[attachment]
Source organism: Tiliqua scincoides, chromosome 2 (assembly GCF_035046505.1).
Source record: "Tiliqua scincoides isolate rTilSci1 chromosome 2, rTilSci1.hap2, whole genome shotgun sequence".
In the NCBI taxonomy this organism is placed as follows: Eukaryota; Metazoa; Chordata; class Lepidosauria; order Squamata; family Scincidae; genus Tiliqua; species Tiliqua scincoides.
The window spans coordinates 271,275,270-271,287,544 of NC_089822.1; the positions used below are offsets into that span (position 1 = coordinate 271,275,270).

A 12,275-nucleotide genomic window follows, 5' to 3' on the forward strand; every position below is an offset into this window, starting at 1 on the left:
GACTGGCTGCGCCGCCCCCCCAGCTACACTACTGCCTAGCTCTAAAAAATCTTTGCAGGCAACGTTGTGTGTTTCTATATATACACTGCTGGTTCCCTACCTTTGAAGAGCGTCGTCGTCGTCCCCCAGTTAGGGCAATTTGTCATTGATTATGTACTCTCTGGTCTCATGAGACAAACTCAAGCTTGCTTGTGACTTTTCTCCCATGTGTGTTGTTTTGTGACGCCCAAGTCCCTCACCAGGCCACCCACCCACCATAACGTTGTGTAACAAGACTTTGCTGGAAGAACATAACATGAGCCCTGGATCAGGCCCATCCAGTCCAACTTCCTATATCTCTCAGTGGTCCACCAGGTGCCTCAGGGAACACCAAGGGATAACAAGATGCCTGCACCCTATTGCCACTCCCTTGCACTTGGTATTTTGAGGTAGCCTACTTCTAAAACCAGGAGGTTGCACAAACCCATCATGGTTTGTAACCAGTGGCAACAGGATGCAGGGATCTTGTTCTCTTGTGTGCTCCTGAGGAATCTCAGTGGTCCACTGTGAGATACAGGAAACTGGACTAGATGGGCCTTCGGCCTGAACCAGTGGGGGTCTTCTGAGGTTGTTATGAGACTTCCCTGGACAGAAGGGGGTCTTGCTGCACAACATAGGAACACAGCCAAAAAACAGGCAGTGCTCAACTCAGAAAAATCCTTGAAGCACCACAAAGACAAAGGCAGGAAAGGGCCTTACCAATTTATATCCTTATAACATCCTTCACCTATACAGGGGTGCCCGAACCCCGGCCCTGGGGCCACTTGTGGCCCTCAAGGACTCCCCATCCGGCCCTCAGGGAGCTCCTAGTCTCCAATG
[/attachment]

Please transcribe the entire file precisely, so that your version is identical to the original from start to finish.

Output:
Source organism: Tiliqua scincoides, chromosome 2 (assembly GCF_035046505.1).
Source record: "Tiliqua scincoides isolate rTilSci1 chromosome 2, rTilSci1.hap2, whole genome shotgun sequence".
In the NCBI taxonomy this organism is placed as follows: Eukaryota; Metazoa; Chordata; class Lepidosauria; order Squamata; family Scincidae; genus Tiliqua; species Tiliqua scincoides.
The window spans coordinates 271,275,270-271,287,544 of NC_089822.1; the positions used below are offsets into that span (position 1 = coordinate 271,275,270).

A 12,275-nucleotide genomic window follows, 5' to 3' on the forward strand; every position below is an offset into this window, starting at 1 on the left:
GACTGGCTGCGCCGCCCCCCCAGCTACACTACTGCCTAGCTCTAAAAAATCTTTGCAGGCAACGTTGTGTGTTTCTATATATACACTGCTGGTTCCCTACCTTTGAAGAGCGTCGTCGTCGTCCCCCAGTTAGGGCAATTTGTCATTGATTATGTACTCTCTGGTCTCATGAGACAAACTCAAGCTTGCTTGTGACTTTTCTCCCATGTGTGTTGTTTTGTGACGCCCAAGTCCCTCACCAGGCCACCCACCCACCATAACGTTGTGTAACAAGACTTTGCTGGAAGAACATAACATGAGCCCTGGATCAGGCCCATCCAGTCCAACTTCCTATATCTCTCAGTGGTCCACCAGGTGCCTCAGGGAACACCAAGGGATAACAAGATGCCTGCACCCTATTGCCACTCCCTTGCACTTGGTATTTTGAGGTAGCCTACTTCTAAAACCAGGAGGTTGCACAAACCCATCATGGTTTGTAACCAGTGGCAACAGGATGCAGGGATCTTGTTCTCTTGTGTGCTCCTGAGGAATCTCAGTGGTCCACTGTGAGATACAGGAAACTGGACTAGATGGGCCTTCGGCCTGAACCAGTGGGGGTCTTCTGAGGTTGTTATGAGACTTCCCTGGACAGAAGGGGGTCTTGCTGCACAACATAGGAACACAGCCAAAAAACAGGCAGTGCTCAACTCAGAAAAATCCTTGAAGCACCACAAAGACAAAGGCAGGAAAGGGCCTTACCAATTTATATCCTTATAACATCCTTCACCTATACAGGGGTGCCCGAACCCCGGCCCTGGGGCCACTTGTGGCCCTCAAGGACTCCCCATCCGGCCCTCAGGGAGCTCCTAGTCTCCAATG